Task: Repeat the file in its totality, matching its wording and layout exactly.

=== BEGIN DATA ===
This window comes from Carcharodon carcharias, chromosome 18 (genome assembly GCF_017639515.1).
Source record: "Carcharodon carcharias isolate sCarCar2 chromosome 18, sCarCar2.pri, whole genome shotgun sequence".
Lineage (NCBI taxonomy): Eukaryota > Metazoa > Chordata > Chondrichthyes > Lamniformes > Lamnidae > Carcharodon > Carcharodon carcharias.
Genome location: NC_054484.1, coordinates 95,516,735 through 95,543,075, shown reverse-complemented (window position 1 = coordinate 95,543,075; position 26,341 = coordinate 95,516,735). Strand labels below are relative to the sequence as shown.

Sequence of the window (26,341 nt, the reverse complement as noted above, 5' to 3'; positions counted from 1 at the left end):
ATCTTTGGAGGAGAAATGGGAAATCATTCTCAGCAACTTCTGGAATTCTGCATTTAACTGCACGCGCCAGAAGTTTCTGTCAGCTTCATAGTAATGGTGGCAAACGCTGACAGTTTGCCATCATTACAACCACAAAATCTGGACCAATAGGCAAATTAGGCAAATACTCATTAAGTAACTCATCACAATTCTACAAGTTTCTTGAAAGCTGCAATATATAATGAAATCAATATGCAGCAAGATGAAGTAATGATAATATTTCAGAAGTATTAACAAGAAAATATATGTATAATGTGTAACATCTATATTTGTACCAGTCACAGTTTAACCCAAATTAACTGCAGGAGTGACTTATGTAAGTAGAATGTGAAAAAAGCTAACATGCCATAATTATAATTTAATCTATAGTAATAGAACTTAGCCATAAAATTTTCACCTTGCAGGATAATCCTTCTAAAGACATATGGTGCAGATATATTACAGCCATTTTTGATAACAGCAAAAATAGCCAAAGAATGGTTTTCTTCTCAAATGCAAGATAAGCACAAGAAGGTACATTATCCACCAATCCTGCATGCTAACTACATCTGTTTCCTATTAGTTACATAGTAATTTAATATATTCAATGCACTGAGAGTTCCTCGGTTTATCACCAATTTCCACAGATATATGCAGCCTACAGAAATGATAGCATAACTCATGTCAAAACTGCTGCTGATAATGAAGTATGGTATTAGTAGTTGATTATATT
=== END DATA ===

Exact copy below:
This window comes from Carcharodon carcharias, chromosome 18 (genome assembly GCF_017639515.1).
Source record: "Carcharodon carcharias isolate sCarCar2 chromosome 18, sCarCar2.pri, whole genome shotgun sequence".
Lineage (NCBI taxonomy): Eukaryota > Metazoa > Chordata > Chondrichthyes > Lamniformes > Lamnidae > Carcharodon > Carcharodon carcharias.
Genome location: NC_054484.1, coordinates 95,516,735 through 95,543,075, shown reverse-complemented (window position 1 = coordinate 95,543,075; position 26,341 = coordinate 95,516,735). Strand labels below are relative to the sequence as shown.

Sequence of the window (26,341 nt, the reverse complement as noted above, 5' to 3'; positions counted from 1 at the left end):
ATCTTTGGAGGAGAAATGGGAAATCATTCTCAGCAACTTCTGGAATTCTGCATTTAACTGCACGCGCCAGAAGTTTCTGTCAGCTTCATAGTAATGGTGGCAAACGCTGACAGTTTGCCATCATTACAACCACAAAATCTGGACCAATAGGCAAATTAGGCAAATACTCATTAAGTAACTCATCACAATTCTACAAGTTTCTTGAAAGCTGCAATATATAATGAAATCAATATGCAGCAAGATGAAGTAATGATAATATTTCAGAAGTATTAACAAGAAAATATATGTATAATGTGTAACATCTATATTTGTACCAGTCACAGTTTAACCCAAATTAACTGCAGGAGTGACTTATGTAAGTAGAATGTGAAAAAAGCTAACATGCCATAATTATAATTTAATCTATAGTAATAGAACTTAGCCATAAAATTTTCACCTTGCAGGATAATCCTTCTAAAGACATATGGTGCAGATATATTACAGCCATTTTTGATAACAGCAAAAATAGCCAAAGAATGGTTTTCTTCTCAAATGCAAGATAAGCACAAGAAGGTACATTATCCACCAATCCTGCATGCTAACTACATCTGTTTCCTATTAGTTACATAGTAATTTAATATATTCAATGCACTGAGAGTTCCTCGGTTTATCACCAATTTCCACAGATATATGCAGCCTACAGAAATGATAGCATAACTCATGTCAAAACTGCTGCTGATAATGAAGTATGGTATTAGTAGTTGATTATATT